English version


From Longman Dictionary of Contemporary Englishbodilybod‧i‧ly1 /ˈbɒdəli $ ˈbɑː-/ adjective [only before noun]  BODYrelated to the human body bodily sensations
Examples from the Corpus
bodilyConstrictions in the face and various bodily appendages.Albert agreed to turn over samples of his hair and bodily fluids to the court.Their sensory perception as well as their motor responses - their behaviour - are thus totally consonant with their bodily form and function.If the neurons control automatic bodily functions, heart rate and breathing are impaired.bodily functionsThe villagers have to go down to the lake to perform most of their bodily functions.Pratt denies assault causing actual bodily harm.The conduct may be either causing a wound or causing grievous bodily harm.Parretti had a lengthy criminal record that included fraud and conspiracy to commit bodily harm.the threat of death or serious bodily harmbodily needsIt is a genuine attack by the self upon the body, by which mental anguish is swapped for bodily pain.Our pain lies in our bodily selves, Larry, not in our souls.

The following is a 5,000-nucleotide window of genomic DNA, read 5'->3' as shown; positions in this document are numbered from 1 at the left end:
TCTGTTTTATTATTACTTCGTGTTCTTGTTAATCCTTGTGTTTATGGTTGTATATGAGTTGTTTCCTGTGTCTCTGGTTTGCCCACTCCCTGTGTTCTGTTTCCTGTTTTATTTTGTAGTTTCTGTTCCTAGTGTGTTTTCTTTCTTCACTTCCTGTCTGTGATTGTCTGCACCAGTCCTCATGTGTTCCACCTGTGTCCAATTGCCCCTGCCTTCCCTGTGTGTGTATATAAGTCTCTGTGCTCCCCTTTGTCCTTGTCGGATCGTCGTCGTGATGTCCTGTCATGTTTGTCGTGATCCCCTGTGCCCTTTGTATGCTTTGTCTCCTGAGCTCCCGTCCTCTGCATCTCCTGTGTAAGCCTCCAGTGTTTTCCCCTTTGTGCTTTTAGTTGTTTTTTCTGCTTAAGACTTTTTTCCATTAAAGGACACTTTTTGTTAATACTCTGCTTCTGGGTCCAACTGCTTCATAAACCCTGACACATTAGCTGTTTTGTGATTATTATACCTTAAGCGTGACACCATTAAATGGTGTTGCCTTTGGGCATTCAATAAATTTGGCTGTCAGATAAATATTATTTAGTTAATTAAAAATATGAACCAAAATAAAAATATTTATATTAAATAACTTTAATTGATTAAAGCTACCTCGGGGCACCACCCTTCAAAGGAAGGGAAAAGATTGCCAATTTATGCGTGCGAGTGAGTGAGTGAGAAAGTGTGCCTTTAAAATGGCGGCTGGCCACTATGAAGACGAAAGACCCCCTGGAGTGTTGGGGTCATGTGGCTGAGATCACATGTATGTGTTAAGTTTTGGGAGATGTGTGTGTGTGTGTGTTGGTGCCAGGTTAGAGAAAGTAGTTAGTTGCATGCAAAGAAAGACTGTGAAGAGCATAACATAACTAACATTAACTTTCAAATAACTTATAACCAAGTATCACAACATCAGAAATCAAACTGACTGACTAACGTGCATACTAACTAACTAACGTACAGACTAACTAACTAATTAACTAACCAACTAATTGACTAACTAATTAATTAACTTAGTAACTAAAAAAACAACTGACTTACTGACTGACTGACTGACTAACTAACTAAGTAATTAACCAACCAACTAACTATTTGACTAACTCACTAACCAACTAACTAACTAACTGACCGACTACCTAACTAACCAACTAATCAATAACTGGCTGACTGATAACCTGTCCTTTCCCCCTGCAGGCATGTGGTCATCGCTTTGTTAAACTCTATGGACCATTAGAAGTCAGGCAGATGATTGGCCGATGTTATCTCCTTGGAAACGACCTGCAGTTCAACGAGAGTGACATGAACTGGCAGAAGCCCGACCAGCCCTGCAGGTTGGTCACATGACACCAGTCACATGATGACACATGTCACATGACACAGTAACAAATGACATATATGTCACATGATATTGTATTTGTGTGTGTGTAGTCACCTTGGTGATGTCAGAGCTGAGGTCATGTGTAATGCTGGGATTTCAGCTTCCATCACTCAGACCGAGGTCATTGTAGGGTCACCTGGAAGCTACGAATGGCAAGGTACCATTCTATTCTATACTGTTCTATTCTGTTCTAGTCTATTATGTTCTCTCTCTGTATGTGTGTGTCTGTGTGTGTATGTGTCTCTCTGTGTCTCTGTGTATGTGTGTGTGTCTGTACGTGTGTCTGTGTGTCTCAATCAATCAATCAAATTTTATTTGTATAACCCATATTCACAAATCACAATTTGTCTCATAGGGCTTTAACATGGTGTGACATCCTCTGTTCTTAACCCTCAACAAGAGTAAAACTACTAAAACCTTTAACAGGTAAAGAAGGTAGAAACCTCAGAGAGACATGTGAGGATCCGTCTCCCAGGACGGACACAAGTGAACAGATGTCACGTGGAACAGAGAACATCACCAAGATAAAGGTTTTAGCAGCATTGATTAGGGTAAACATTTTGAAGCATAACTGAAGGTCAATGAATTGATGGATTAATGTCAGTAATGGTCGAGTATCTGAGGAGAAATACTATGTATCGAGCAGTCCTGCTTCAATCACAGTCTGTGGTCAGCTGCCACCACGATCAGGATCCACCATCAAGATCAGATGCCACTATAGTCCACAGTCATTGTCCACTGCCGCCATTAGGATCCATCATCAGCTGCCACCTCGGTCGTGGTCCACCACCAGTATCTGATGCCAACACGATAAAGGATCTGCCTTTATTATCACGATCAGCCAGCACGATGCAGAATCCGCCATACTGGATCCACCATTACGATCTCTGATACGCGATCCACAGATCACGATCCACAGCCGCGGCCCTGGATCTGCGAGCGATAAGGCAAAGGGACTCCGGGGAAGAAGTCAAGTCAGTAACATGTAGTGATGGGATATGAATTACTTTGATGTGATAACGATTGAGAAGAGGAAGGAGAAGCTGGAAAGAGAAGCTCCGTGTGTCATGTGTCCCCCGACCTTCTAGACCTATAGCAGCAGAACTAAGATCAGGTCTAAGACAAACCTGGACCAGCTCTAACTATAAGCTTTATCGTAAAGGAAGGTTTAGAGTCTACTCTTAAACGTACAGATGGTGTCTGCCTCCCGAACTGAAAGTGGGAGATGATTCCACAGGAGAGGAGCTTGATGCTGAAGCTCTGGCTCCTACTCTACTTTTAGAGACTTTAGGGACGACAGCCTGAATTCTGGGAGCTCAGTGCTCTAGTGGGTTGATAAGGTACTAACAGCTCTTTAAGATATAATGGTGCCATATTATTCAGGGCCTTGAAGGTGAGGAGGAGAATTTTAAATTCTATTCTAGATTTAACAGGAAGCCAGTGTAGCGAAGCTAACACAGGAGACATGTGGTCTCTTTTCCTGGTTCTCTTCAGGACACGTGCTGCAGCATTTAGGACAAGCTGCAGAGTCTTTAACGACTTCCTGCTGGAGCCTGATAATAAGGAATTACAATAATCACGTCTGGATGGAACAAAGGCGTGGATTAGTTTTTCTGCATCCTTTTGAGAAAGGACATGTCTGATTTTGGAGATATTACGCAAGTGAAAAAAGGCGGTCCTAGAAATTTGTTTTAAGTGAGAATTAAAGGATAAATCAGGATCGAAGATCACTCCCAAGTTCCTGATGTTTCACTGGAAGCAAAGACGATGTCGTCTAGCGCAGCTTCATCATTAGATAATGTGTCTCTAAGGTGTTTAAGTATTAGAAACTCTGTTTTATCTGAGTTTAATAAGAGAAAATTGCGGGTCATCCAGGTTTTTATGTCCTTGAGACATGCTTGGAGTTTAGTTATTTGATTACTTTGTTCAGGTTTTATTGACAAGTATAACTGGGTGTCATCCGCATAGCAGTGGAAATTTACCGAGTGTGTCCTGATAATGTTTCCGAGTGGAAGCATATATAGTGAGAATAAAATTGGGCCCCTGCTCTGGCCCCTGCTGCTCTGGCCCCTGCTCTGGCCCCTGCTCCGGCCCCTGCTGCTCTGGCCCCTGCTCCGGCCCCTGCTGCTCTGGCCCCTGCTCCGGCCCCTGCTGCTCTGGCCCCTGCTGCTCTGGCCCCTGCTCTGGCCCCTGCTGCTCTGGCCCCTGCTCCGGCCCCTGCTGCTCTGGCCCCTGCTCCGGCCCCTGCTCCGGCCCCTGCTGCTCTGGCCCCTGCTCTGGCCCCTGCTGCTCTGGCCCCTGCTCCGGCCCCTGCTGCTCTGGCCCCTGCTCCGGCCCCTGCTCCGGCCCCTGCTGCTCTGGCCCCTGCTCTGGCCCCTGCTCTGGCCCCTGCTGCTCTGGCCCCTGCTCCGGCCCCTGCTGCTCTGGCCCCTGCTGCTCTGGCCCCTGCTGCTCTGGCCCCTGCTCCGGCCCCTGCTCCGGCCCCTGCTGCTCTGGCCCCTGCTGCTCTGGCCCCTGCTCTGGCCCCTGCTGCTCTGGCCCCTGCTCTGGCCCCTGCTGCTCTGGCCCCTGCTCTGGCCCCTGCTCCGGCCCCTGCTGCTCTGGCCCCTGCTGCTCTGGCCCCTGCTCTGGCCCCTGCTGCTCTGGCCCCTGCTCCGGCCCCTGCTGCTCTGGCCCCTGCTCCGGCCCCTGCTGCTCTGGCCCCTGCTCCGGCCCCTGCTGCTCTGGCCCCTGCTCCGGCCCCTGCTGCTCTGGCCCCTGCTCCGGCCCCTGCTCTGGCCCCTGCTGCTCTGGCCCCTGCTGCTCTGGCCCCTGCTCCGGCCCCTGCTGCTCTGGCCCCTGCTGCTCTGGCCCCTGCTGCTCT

bodilybodily2 adverb  1 BODYby moving the whole of your or someone else’s body He lifted the child bodily aboard.2 ALL/EVERYTHINGby moving a large object in one piece The column was transferred bodily to a new site by the bank of the river.
Examples from the Corpus
bodilyI seem to have to transplant myself bodily.They lifted the child bodily aboard.And if the earth, as well as spinning, moves bodily around the sun, why doesn't it leave the moon behind?Then, with a desperate effort threw himself bodily away.Then he bodily picked up Orlando Sentinel reporter Donna Blanton and twirled her around on his hip.When men and women joined bodily, they rid them-selves of their bodies.
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